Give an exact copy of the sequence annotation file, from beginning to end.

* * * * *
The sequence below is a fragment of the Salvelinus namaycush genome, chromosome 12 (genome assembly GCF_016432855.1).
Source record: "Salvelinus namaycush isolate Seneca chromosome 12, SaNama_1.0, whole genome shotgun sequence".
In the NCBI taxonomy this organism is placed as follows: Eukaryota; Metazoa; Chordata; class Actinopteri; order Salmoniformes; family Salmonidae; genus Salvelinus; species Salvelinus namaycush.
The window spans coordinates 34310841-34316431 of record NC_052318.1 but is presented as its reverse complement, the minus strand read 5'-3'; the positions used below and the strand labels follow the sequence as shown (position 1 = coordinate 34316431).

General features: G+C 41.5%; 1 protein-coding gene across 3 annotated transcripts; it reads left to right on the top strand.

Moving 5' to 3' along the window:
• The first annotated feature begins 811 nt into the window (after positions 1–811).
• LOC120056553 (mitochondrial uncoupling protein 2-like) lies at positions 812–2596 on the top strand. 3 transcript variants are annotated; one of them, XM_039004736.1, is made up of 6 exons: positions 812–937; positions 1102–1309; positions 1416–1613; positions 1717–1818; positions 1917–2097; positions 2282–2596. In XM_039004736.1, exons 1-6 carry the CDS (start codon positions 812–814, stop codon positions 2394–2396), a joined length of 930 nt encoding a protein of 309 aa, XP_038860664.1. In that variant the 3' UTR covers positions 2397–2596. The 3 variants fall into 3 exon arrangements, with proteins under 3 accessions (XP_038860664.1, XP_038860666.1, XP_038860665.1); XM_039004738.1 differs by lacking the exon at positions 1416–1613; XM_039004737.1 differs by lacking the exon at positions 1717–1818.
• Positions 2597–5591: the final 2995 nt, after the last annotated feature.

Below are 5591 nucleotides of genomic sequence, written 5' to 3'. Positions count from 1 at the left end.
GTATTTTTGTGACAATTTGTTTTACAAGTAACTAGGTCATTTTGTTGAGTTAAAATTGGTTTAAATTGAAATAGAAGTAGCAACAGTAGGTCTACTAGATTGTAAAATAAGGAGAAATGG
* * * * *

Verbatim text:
The sequence below is a fragment of the Salvelinus namaycush genome, chromosome 12 (genome assembly GCF_016432855.1).
Source record: "Salvelinus namaycush isolate Seneca chromosome 12, SaNama_1.0, whole genome shotgun sequence".
In the NCBI taxonomy this organism is placed as follows: Eukaryota; Metazoa; Chordata; class Actinopteri; order Salmoniformes; family Salmonidae; genus Salvelinus; species Salvelinus namaycush.
The window spans coordinates 34310841-34316431 of record NC_052318.1 but is presented as its reverse complement, the minus strand read 5'-3'; the positions used below and the strand labels follow the sequence as shown (position 1 = coordinate 34316431).

General features: G+C 41.5%; 1 protein-coding gene across 3 annotated transcripts; it reads left to right on the top strand.

Moving 5' to 3' along the window:
• The first annotated feature begins 811 nt into the window (after positions 1–811).
• LOC120056553 (mitochondrial uncoupling protein 2-like) lies at positions 812–2596 on the top strand. 3 transcript variants are annotated; one of them, XM_039004736.1, is made up of 6 exons: positions 812–937; positions 1102–1309; positions 1416–1613; positions 1717–1818; positions 1917–2097; positions 2282–2596. In XM_039004736.1, exons 1-6 carry the CDS (start codon positions 812–814, stop codon positions 2394–2396), a joined length of 930 nt encoding a protein of 309 aa, XP_038860664.1. In that variant the 3' UTR covers positions 2397–2596. The 3 variants fall into 3 exon arrangements, with proteins under 3 accessions (XP_038860664.1, XP_038860666.1, XP_038860665.1); XM_039004738.1 differs by lacking the exon at positions 1416–1613; XM_039004737.1 differs by lacking the exon at positions 1717–1818.
• Positions 2597–5591: the final 2995 nt, after the last annotated feature.

Below are 5591 nucleotides of genomic sequence, written 5' to 3'. Positions count from 1 at the left end.
GTATTTTTGTGACAATTTGTTTTACAAGTAACTAGGTCATTTTGTTGAGTTAAAATTGGTTTAAATTGAAATAGAAGTAGCAACAGTAGGTCTACTAGATTGTAAAATAAGGAGAAATGG